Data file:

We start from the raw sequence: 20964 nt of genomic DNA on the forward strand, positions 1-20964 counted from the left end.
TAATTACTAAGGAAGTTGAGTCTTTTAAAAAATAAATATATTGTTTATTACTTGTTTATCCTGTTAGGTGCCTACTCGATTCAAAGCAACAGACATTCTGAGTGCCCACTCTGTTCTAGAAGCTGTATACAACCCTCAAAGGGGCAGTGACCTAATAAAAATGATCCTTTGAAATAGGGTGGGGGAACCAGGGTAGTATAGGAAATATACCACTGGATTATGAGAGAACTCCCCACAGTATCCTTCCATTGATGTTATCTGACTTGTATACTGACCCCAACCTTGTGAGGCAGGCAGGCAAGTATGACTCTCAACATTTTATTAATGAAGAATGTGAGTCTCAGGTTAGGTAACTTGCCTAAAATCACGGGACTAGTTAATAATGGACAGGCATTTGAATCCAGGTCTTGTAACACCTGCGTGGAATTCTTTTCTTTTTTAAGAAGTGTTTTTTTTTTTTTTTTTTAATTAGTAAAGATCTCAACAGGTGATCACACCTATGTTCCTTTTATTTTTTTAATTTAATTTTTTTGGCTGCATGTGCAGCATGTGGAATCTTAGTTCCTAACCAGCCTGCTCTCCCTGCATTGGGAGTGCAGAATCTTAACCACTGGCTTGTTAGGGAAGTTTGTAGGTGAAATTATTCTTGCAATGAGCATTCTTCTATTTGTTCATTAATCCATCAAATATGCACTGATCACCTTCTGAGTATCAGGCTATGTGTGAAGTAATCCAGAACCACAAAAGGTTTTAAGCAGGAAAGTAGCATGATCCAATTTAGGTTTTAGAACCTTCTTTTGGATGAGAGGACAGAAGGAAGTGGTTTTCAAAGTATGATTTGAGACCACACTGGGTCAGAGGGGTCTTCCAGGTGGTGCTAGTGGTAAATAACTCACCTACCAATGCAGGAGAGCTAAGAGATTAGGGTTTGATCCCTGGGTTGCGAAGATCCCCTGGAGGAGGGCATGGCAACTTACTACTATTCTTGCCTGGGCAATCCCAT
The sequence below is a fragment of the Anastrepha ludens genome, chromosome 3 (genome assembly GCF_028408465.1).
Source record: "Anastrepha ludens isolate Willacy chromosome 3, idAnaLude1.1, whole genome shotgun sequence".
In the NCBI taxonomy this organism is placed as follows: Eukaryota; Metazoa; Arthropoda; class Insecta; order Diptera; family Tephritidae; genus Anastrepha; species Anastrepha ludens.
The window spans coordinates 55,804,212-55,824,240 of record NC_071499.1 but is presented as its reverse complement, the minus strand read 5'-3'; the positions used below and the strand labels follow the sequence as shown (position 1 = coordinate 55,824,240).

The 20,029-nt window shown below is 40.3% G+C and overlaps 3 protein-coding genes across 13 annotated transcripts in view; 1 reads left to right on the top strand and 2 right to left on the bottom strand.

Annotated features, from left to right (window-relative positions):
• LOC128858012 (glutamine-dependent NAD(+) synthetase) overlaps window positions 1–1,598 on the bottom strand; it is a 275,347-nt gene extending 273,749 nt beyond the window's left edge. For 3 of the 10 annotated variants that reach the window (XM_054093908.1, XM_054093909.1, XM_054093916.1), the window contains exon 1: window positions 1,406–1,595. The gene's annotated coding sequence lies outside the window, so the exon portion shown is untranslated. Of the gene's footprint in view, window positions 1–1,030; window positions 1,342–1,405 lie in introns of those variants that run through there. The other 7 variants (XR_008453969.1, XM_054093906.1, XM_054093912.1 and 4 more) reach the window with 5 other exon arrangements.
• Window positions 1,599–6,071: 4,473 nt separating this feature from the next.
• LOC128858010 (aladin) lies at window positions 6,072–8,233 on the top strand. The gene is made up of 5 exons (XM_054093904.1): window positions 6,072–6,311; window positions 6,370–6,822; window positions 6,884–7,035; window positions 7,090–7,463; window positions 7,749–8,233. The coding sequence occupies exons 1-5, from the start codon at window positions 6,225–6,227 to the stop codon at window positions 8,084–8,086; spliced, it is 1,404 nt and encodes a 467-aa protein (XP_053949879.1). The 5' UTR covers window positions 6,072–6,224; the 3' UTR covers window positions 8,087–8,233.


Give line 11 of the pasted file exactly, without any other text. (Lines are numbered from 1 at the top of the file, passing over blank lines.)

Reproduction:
• LOC128858010 (aladin) lies at window positions 6,072–8,233 on the top strand. The gene is made up of 5 exons (XM_054093904.1): window positions 6,072–6,311; window positions 6,370–6,822; window positions 6,884–7,035; window positions 7,090–7,463; window positions 7,749–8,233. The coding sequence occupies exons 1-5, from the start codon at window positions 6,225–6,227 to the stop codon at window positions 8,084–8,086; spliced, it is 1,404 nt and encodes a 467-aa protein (XP_053949879.1). The 5' UTR covers window positions 6,072–6,224; the 3' UTR covers window positions 8,087–8,233.